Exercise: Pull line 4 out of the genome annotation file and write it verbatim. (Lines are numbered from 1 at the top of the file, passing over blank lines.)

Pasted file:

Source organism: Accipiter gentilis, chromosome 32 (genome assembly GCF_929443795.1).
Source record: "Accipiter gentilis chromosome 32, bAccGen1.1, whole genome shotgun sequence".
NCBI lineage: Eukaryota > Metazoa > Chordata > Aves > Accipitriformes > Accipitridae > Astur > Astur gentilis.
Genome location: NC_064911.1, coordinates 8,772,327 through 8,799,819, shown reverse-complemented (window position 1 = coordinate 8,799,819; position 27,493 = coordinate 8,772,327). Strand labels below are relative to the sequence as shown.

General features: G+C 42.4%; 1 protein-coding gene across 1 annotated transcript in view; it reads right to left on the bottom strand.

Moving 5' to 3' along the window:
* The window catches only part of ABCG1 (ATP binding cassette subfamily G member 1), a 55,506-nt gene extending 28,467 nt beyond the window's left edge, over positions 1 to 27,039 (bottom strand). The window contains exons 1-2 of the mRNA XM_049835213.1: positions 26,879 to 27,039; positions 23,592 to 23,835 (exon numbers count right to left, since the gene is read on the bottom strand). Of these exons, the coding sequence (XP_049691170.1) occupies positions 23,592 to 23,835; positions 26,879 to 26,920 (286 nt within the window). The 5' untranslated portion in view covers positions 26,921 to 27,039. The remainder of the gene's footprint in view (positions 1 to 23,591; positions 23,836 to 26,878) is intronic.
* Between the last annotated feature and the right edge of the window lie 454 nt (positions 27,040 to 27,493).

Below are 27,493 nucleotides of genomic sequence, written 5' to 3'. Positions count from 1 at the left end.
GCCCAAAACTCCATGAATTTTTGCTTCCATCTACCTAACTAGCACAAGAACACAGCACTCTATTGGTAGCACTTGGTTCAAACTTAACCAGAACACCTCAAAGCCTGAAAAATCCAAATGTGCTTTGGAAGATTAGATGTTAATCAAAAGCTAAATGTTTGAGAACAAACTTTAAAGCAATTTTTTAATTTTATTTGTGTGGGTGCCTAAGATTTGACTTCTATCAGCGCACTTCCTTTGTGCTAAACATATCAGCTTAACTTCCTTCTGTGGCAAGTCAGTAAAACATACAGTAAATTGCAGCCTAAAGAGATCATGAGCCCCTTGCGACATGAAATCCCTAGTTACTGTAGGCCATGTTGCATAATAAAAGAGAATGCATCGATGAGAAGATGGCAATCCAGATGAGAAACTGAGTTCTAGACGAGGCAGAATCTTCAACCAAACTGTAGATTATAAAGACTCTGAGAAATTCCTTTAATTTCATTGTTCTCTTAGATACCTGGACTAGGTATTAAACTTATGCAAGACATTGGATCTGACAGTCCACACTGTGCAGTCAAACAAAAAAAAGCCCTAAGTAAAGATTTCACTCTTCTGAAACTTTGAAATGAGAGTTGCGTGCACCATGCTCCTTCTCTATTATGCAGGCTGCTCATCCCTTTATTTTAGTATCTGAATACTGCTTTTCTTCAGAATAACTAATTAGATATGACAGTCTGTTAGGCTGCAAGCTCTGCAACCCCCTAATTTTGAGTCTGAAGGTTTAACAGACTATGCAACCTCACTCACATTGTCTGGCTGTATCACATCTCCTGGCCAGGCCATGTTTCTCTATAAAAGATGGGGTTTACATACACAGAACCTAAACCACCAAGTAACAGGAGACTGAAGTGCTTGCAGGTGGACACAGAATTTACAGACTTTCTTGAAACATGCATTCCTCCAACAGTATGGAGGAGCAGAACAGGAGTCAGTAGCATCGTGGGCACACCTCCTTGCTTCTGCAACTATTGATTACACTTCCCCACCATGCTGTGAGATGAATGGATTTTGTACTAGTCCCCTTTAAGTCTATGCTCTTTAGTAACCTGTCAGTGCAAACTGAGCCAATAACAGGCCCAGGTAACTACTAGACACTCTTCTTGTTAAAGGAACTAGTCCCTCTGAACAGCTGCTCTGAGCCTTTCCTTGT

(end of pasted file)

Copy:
Genome location: NC_064911.1, coordinates 8,772,327 through 8,799,819, shown reverse-complemented (window position 1 = coordinate 8,799,819; position 27,493 = coordinate 8,772,327). Strand labels below are relative to the sequence as shown.